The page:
When János Kocsi was elected mayor of Nagykáta six years ago and president of a small region of 16 rural communities, he did not know about the famous history of the area he had bought at that time. When he got to know that this place was probably the home of Attila’s wooden palace, he immediately recognized the touristic potential of bringing Attila’s world to life again.
The central point of the 8,000 m² historic amusement park will be Attila’s palace with a tower almost 36 m high. “There are no historic theme parks in Central Eastern Europe at all,” says Mr. Kocsi. “Attila is known worldwide, and according to experts’ surveys, we can expect between 600,000 and one million visitors per year,” says the dynamic entrepreneur. “Attila was an excellent fighter, a talented politician, a passionate hero and an enchanting leader. He spoke six languages and worshipped women and the elderly. Two years ago, a new book about Attila was published in France, and it became a best seller immediately.”
“In a first step, we will try to make our visitors part of Attila’s everyday life,” he continues. “They will be received like ambassadors and will be shown around the whole area. We will have a prison, the chambers of Queen Réka and the hall of the Hun’s shamans, and offer a feast for 1,500 people. The whole setting will be a lively historic game in which actors, dancers and stuntmen as well as our guests themselves participate. We will have bell tents with craftspeople, and our visitors may sell their own goods, too. The second phase of our plan focuses on the building of a four- or five-star hotel, then Attila’s city including all its infrastructure. And do not forget that the famous hill of Attila has healing powers and is said to give you energy and relaxation.”
The ambitious project will be financed in part by the European Union. However, the Hungarian government has to support this project. “Our country and the government would benefit from this project for sure,” says Mr. Kocsi. “It will bring more taxes and boost our attractiveness as a tourist destination. It will be an interesting project for investors worldwide, too, and might even become a central hub in Central Eastern Europe. The region here offers many other attractions, for example our hot springs. We already have a museum, a wine and beer tavern, two restaurants and a hotel for around 120 people.”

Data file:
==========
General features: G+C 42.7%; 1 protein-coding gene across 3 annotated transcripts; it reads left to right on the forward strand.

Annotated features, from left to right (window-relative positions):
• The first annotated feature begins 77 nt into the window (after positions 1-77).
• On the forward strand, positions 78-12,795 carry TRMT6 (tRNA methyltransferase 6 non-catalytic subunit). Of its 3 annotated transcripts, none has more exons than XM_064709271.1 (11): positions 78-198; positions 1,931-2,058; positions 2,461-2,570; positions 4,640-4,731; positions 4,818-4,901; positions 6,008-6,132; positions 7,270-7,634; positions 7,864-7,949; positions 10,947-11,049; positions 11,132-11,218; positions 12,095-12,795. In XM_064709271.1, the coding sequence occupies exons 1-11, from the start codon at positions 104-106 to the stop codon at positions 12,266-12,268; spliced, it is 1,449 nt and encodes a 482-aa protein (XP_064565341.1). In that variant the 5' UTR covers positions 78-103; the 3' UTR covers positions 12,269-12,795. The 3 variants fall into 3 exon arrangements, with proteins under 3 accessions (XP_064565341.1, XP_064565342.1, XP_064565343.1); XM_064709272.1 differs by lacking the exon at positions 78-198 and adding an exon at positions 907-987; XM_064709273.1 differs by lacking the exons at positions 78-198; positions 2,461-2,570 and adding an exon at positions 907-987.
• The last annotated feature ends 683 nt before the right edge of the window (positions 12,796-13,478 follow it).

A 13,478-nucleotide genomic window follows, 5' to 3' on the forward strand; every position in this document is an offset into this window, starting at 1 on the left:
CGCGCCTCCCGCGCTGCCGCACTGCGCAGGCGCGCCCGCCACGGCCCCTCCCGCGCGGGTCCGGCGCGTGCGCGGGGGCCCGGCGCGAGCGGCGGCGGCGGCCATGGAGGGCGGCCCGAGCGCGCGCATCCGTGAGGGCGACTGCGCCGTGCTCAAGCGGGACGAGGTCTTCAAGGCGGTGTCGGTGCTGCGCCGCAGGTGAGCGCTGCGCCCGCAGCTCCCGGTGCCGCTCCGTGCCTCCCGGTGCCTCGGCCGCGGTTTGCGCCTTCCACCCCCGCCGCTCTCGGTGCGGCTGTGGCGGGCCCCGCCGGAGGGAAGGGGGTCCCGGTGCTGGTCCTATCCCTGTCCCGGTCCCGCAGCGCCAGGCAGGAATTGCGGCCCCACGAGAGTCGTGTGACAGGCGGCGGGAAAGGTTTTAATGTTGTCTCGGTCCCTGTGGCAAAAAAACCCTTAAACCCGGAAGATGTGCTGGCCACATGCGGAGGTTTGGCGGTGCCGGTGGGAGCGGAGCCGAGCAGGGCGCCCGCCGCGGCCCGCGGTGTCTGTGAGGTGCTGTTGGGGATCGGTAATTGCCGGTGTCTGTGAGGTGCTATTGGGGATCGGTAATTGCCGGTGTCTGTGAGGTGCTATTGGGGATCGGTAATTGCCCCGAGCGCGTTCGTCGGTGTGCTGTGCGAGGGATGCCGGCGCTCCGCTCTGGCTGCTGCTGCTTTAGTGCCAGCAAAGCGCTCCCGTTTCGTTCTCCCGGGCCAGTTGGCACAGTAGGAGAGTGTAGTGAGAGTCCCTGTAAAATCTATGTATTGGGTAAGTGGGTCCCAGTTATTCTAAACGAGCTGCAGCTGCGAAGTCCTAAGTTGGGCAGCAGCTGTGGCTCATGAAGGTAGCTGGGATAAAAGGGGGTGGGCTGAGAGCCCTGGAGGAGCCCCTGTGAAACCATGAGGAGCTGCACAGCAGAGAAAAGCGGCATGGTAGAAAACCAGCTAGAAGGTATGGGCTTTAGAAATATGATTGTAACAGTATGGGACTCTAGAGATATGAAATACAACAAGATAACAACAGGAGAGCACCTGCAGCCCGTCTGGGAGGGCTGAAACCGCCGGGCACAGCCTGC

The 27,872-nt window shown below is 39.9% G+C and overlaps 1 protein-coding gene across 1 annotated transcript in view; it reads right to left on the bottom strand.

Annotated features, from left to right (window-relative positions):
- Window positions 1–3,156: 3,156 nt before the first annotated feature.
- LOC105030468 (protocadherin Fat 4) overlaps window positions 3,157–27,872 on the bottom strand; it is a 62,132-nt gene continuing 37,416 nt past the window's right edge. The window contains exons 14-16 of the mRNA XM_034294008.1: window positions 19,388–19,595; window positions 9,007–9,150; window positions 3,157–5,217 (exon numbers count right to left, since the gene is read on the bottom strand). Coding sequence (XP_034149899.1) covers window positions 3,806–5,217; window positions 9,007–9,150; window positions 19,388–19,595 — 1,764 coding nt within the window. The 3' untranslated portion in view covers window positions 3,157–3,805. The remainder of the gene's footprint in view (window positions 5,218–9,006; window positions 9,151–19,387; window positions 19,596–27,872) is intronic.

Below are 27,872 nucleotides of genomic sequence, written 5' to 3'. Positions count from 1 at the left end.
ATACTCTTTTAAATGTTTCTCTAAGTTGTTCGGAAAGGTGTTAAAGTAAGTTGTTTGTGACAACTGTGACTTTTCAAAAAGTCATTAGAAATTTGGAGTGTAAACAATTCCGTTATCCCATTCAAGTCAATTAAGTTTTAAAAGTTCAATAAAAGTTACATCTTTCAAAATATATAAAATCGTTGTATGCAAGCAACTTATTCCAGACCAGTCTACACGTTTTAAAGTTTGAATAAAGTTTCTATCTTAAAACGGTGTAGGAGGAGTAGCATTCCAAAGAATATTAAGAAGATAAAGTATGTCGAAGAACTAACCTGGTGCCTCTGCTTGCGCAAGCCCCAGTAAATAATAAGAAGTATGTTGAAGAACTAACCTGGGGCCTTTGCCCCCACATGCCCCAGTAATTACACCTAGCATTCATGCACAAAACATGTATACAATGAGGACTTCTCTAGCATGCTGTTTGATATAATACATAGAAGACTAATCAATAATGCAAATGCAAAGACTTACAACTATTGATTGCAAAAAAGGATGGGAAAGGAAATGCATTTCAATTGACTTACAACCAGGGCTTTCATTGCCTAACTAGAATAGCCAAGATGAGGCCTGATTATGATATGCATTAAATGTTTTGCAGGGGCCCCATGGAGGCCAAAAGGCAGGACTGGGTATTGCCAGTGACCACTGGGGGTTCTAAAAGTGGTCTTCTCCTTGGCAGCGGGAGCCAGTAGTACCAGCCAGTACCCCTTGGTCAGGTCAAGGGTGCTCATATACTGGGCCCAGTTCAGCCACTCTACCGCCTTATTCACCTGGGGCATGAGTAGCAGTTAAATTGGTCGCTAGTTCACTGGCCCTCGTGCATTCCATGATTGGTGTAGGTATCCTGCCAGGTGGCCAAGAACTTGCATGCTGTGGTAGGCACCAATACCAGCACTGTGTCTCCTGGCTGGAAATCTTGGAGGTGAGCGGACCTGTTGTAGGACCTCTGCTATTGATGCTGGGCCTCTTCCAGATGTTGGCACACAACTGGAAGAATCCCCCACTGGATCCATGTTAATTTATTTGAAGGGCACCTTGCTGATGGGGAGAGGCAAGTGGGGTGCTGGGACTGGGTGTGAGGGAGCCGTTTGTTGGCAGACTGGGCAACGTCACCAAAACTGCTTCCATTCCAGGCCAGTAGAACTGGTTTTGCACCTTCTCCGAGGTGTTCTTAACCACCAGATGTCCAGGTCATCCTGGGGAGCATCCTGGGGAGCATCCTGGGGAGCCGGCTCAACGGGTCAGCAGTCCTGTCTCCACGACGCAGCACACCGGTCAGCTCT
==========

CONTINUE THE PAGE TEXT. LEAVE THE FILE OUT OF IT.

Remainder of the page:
Mr. Kocsi represents the eighth generation of a butcher’s dynasty. After the privatization process in Hungary, he grew the family business up to 24 butcher shops with a team of 200. “I come from a region where I have always been surrounded by horses,” he says. “When I established my own business, I bought horses in Bugac, Szilvásvárad, Hortobágy. As I was only able to see my horses once a week, I decided to establish a horse farm. I bought 500 h from the army in Tápiószentmárton. Here is where the famous mare Kincsem was born, too. I started to breed Lipizzaner. In 1999, some of my horses became world champions. I also founded a sports club. Today, I have around 200 horses, half of which are Lipizzaner and the other half are Holstein. Every year, we have between 50,000 to 70,000 visitors.”
Believing in the potential of his new project, Mr. Kocsi aims to make it a family affair. “We know we will be successful. Therefore, we are ready to take the full risk ourselves,” he says. “In general, the situation in Hungary could be worse. Tourism seems to be quite stable. There are more and more people coming from other countries, as well as from other Hungarian regions. We draw on a solid economic basis and hope that we will be able to lay the foundation for Attila’s palace soon.”